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TESTED – WD Purple 18TB HDD

by Andy Clutton

The Western Digital Purple range of hard drives is designed specifically for surveillance applications with a variety of capacities from 1TB up to this 18TB model. They are designed for 24-hour, all-year-round operation with an emphasis on continuous write-cycle time. The drive is said to support up to 64 HD cameras and is optimised for AI based read / write requirements with an additional 32 AI streams.

Hardware

This is a conventional 3.5” form factor hard drive with SATA 3.0, 6Gb/s connectivity. Its dimensions are approximately 147 x 102 x 26mm and with a weight of 0.69kg.

The 18TB drive has a 512MB cache and rotates at 7200rpm. Although not stated on the specification sheet the drive appears to be built around 9 platters handling 2TB of data each.

The drive utilises a number of specific developments to achieve the very high storage capacity available. The process is CMR based (conventional magnetic recording). The read/write head assembly includes piezo micro actuators to allow precise tracking and finer track widths, this is in the form of a multi-stage actuator suspension, allowing greater accuracy of head positioning with minimal arm assembly movement. This allows the higher track density to be used and assists with robustness in more extreme environments such as multi-drive bays where vibration is likely to be increased.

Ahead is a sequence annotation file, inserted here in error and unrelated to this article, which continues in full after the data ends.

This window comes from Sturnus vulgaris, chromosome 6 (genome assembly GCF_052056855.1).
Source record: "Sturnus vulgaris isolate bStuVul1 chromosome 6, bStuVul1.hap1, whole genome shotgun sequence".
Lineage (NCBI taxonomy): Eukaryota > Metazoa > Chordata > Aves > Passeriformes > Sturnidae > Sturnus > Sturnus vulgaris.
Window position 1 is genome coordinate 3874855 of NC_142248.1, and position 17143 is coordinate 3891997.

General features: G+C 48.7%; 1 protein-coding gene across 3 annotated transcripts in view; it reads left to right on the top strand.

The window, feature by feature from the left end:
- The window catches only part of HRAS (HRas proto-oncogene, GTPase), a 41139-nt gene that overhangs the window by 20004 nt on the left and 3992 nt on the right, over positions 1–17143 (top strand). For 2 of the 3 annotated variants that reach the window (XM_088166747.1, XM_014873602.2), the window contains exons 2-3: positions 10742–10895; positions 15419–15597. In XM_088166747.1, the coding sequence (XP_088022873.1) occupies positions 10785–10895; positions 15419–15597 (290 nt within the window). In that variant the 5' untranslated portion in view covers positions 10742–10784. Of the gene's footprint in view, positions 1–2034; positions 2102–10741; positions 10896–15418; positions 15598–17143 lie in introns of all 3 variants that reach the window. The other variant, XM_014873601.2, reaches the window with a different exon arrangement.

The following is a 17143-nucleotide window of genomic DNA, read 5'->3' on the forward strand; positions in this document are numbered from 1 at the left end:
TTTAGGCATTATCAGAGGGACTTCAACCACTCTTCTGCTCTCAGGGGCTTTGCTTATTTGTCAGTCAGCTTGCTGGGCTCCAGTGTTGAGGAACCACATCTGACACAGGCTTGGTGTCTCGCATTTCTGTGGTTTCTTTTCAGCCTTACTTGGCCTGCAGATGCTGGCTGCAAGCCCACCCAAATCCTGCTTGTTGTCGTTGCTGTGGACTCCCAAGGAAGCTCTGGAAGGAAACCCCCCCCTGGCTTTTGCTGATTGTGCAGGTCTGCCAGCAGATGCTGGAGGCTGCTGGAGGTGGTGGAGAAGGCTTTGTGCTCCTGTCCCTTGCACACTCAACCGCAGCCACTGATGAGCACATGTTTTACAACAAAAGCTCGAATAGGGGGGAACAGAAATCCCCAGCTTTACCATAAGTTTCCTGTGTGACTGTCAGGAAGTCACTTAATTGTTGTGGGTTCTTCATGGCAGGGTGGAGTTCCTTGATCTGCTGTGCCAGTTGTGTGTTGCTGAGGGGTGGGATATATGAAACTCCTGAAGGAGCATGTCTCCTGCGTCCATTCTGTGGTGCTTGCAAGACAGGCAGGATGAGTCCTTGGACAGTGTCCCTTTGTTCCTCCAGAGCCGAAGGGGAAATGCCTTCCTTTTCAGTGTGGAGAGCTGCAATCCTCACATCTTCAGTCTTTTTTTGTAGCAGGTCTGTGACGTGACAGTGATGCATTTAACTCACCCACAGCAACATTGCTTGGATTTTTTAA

The drive itself is hermetically sealed and helium filled. This HelioSeal technology which is in its 6th generation since being introduced in 2013, reduces internal drag and turbulence when compared to air filled drives. A further result is improved temperature control and the capability to use thinner disk platters.

The drive is given a 360TB / year annualised workload rating and a 3-year warranty.

The SATA data and power connectors can accept latching connectors for secure terminations. An adjacent two pin connector on the drive is unidentified. The drive is designed for use in single or multiple configurations with no limit to the number of drives in a bay.

Configuration

The drive is supplied unformatted so must be suitably initialised and partitioned before use unless being used in a compatible recording system with firmware that supports and controls such large storage. Within Microsoft Windows, this drive must be initialised as GPT (Guid Partition Table) to overcome the 2TB limit on legacy operating systems. With a simple volume set the drive reports a maximum useable diskspace of 16.3TB.

The new diagnostic tool Western Digital Dashboard supports hard drives and is primarily targeted at Desktop usage.

 Read the full review in the March 2021 edition of PSI magazine

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